Some measure of hope was restored to the battered Middle East peace process last night after agreement was struck on a resumption of meetings of Israeli and Palestinian negotiating committees next week.
The break in the deadlock between the two sides was achieved at talks between the Israeli Foreign Minister, David Levy, and the chief Palestinian negotiator, Mahmoud Abbas, also known as Abu Mazen, in New York. They were bought together by the US Secretary of State, Madeleine Albright.
The decision means that the process started by the 1995 interim peace agreement between Israel and the PLO can get under way again. The peace talks sputtered to a halt in March after Israel broke new ground on a Jewish housing project in East Jerusalem, which the Palestinians are hoping to make their capital. "The two sides agreed to resume negotiations of the [joint] committees established to implement the interim agreement," Ms Albright said in a brief statement.
Earlier efforts to re-start the meetings were postponed once more following Palestinian suicide bombings on 30 July and again on 4 September, for which the Islamic resistance group Hamas claimed responsibility. The blasts claimed the lives of 20 Israelis in West Jerusalem.
The first committee meeting will take place on 6 October and will again bring Mr Levy and Mahmoud Abbas to the negotiating table. Initial issues for discussion include the opening of a Palestinian airport and seaport and agreements for safe passage between the Palestinian self-rule areas in Gaza and the West Bank.
The decision represent the first fruit of Ms Albright's first visit to the region three weeks ago. The Secretary of State has been attempting to capitalise on those first contacts with a series of meetings with officials from the area on the fringes of the United Nations General Assembly meeting in New York.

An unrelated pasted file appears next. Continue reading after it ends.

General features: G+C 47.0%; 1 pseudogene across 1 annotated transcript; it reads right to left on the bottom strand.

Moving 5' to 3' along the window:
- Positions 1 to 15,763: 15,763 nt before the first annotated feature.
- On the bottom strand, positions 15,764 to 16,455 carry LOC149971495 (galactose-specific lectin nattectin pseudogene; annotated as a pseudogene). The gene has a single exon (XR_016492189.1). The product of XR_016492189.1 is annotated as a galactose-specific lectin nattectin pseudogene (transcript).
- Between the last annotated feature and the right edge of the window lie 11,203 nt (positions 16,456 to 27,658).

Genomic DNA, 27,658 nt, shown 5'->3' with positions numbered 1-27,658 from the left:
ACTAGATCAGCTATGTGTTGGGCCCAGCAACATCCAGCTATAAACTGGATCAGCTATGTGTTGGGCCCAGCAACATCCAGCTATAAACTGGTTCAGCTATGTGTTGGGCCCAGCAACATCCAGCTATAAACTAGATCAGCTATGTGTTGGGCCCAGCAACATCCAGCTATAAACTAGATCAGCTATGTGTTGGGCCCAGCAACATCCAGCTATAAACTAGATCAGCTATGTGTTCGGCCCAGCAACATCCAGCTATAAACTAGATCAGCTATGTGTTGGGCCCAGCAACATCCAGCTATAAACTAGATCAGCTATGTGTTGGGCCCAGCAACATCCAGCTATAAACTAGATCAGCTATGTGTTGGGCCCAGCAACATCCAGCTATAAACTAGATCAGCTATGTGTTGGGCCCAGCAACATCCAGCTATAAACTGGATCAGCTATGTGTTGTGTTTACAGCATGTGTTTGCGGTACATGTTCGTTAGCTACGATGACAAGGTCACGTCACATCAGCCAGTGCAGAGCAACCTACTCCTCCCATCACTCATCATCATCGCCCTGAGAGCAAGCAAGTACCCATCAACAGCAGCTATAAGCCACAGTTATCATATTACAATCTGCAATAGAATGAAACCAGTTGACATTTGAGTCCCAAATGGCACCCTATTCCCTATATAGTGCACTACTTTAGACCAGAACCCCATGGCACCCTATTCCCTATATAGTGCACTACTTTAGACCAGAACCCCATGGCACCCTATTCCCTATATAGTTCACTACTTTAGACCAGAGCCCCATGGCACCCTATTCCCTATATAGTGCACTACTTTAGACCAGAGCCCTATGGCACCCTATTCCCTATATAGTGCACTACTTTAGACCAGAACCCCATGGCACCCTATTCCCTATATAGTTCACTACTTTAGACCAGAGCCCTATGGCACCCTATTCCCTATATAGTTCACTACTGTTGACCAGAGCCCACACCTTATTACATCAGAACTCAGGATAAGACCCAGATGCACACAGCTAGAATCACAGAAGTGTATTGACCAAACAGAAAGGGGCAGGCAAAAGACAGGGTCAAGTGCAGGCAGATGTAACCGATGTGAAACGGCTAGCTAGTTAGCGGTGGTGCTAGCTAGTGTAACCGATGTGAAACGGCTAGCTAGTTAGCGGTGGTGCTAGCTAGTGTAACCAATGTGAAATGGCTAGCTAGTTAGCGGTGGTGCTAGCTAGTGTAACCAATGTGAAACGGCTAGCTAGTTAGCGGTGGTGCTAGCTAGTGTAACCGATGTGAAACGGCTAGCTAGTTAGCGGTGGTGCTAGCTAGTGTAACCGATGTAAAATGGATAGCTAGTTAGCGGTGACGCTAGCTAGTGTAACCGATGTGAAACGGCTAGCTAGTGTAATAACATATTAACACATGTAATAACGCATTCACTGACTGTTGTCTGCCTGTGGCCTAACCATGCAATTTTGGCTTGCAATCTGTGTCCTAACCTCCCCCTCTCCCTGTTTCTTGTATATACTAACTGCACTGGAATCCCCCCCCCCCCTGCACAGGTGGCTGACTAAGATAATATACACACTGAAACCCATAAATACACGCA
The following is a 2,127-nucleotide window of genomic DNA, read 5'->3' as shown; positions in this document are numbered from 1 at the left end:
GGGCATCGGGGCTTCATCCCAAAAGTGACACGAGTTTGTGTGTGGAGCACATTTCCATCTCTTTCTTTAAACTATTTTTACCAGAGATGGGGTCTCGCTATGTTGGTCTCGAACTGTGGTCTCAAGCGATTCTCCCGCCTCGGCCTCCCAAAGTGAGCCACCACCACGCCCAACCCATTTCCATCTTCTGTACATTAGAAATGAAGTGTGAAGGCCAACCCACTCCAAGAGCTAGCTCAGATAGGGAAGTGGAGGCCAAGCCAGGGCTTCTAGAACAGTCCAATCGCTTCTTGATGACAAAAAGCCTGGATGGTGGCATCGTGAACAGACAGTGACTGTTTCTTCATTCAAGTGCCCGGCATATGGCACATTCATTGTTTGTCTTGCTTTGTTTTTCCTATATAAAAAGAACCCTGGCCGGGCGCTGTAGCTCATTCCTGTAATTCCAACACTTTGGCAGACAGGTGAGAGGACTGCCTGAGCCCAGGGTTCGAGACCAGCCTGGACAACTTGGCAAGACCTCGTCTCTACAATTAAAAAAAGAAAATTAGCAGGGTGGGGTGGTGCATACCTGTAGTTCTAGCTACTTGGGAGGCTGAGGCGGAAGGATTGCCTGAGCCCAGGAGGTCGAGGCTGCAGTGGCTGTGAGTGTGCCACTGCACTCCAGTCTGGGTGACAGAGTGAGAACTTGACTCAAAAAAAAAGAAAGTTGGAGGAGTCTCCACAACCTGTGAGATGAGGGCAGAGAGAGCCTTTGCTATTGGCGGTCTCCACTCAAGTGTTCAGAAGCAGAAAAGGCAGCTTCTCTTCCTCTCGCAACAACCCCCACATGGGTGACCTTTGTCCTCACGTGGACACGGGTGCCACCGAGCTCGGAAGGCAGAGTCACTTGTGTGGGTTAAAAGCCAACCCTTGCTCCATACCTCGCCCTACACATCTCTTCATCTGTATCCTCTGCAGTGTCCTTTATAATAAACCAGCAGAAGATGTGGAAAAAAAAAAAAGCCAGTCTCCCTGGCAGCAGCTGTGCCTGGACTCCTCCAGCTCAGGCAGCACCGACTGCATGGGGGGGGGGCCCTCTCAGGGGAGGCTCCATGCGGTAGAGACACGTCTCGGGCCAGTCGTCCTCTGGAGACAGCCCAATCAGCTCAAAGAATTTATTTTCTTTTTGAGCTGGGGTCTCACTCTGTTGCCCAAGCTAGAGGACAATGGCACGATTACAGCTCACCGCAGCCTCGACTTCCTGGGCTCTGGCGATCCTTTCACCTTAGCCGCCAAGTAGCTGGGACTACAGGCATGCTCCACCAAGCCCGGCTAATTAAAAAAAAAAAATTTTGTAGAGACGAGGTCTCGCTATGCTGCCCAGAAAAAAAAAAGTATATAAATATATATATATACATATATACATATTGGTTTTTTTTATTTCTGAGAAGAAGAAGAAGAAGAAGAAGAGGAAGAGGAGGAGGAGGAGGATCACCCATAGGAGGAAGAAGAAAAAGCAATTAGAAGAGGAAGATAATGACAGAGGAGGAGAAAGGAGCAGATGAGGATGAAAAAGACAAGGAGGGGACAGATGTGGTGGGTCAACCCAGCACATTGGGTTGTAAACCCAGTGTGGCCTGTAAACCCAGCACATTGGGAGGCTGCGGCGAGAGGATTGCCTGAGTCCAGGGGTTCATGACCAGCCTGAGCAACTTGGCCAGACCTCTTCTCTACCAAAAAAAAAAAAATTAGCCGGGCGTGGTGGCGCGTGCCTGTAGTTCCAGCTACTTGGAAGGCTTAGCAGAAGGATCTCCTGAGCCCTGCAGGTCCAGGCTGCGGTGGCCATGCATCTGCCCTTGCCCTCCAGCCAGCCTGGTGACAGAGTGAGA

In a speech to the Assembly yesterday, Mr Levy proposed a code of conduct to guide further process. It included a call for the end of all use of violence for political ends and an agreement that all contacts be pursued bilaterally by the two sides, not through international bodies such as the UN.
Even though yesterday's announcement gives ground for fresh optimism, both sides cautioned that much more healing would be needed. Israeli officials, for instance, remained adamant that security remained far and away the most important item and that unless Yasser Arafat made serious moves against the Islamic terrorists operating from the West Bank and Gaza, even the smallest territorial concessions were "inconceivable".
The Palestinians were sounding equally sceptical, warning that Israel had to show it respected the deals already signed with the PLO and demanding creation of a watchdog body to monitor Israel's compliance with Oslo.
"We are not interested in meetings for meetings' sake, where there is no substance," said Hanan Ashrawi, the Palestinian education minister and former PLO spokeswoman.
None the less the mood is brighter than two weeks ago when Ms Albright visited the region in the aftermath of fresh suicide bombings in Jerusalem, and famously let it be known that unless Israelis and Palestinians alike mended their ways she would not be back in a hurry.
Since then both sides have edged back from the brink. Dozens of suspected members of Hamas - the group which claims to have carried out the suicide bombings - have been arrested by Mr Arafat's forces, and several of its schools and other institutions shut down.
Even Benjamin Netanyahu, the Israeli Prime Minister, yesterday conceded that these were "steps in the right direction." For its part, Israel is releasing half, or $17m, of the taxes collected from Palestinians who work in the country - money it was supposed to hand over to the Palestinian authority, but which was frozen after the terrorist bombings.Reuse content